But then my notions of life and death as existence and non-existence clashed violently. That means I'll never again see Ingrid.

Then Erland [Josephson] and I had a good conversation about it, which meant an awful lot to me.

Erland asked: "What are your thoughts on the matter?" I said: "I'm very doubtful at the moment...But I think I'll see Ingrid again." Because I do believe in other realities, I always have. I think I'll meet Ingrid again. And Erland wisely replied: "So affirm that belief."

And that's what I've been doing. I'm not actually afraid of dying.

Erland Josephson and Liv Ullman in Saraband, Bergman's last film

Wednesday, 23 March 2011

Late Night Freudian Slips

Today I gave a two hour lecture on literature and Oxford to the loveliest group of Japanese mature-students. Their kindness overwhelmed me, especially considering all that their country has recently been through. Then, later today at work, postcards for the relief effort, with the phrase 'I Heart Japan' in Japanese characters (all except the heart, that is, which had a little map of the islands instead).

Carrying around all this information in my head for the past 48 hours, I'm now spent and seriously tired, and yet I've been staring at this picture for the last ten minutes on my bed, utterly mesmerized, in a sleepy haze. It's a photo by Clifford Coffin, showing a very young Lucian Freud in his studio. It's in the placement of his hands, his eyes, that shadow falling softly on his face: something startling and wild and yet very very serene. Dark and gentle as a moonlit night. It is easily, without a doubt, one of the most impressive portraits I've ever seen...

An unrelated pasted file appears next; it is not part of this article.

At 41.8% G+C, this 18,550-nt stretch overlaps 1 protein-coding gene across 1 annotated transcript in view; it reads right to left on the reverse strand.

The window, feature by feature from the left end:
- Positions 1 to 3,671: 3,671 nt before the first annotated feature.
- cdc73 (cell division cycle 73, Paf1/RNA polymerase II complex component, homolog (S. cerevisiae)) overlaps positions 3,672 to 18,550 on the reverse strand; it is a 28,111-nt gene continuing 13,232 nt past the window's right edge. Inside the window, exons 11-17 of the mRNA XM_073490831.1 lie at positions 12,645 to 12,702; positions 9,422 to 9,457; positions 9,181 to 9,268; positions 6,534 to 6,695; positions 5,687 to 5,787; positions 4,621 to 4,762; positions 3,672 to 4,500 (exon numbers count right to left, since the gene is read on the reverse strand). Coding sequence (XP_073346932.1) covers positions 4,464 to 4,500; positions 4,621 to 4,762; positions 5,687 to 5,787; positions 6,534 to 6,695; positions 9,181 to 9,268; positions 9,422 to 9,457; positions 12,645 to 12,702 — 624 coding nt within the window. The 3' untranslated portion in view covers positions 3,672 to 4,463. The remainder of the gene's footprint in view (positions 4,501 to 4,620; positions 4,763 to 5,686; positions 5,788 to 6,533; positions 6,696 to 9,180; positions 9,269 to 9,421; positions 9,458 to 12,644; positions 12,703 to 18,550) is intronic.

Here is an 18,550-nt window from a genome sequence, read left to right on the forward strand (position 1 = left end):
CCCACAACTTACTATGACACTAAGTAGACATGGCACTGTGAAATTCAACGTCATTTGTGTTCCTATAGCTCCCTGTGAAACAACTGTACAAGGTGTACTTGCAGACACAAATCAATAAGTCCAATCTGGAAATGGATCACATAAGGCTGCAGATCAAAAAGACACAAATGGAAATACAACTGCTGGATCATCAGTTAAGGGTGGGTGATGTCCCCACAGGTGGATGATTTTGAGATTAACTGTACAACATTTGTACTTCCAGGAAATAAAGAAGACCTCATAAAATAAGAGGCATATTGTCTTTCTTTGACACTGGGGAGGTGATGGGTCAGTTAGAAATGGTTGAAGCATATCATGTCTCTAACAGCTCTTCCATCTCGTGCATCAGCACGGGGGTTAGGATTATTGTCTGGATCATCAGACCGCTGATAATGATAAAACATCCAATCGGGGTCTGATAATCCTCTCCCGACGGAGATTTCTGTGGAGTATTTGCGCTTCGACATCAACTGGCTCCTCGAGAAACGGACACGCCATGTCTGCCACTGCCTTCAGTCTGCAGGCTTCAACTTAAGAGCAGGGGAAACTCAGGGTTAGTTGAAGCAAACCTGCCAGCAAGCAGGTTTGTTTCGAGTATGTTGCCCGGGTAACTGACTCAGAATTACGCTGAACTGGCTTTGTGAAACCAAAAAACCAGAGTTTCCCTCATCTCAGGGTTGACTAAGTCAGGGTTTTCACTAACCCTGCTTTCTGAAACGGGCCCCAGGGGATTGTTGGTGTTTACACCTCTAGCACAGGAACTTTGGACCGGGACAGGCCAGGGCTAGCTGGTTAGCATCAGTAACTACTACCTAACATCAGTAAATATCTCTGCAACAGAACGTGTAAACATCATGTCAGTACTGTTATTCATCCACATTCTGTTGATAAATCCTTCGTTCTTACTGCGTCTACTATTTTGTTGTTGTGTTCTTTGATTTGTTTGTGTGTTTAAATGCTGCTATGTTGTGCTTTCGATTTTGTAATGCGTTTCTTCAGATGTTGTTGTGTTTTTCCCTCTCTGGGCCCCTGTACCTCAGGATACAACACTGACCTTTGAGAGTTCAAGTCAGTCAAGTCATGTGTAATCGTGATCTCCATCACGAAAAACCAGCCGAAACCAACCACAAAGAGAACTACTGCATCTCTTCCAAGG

I may use it in a book one day, probably soon.

This is a detail from Freud's Girl with a Cat taken by me on my last visit to the Tate. The girl who was standing beside me as I took it, afterwards lifted her hand, as in the picture, and smiled at me. I didn't know her.

Monday, 21 March 2011

Knowing Your Bones

Words I read the other day, a little lost, a little caffeinated, and made me think of someone faraway, quite suddenly, quietly working, and of myself, what it is we must try to do: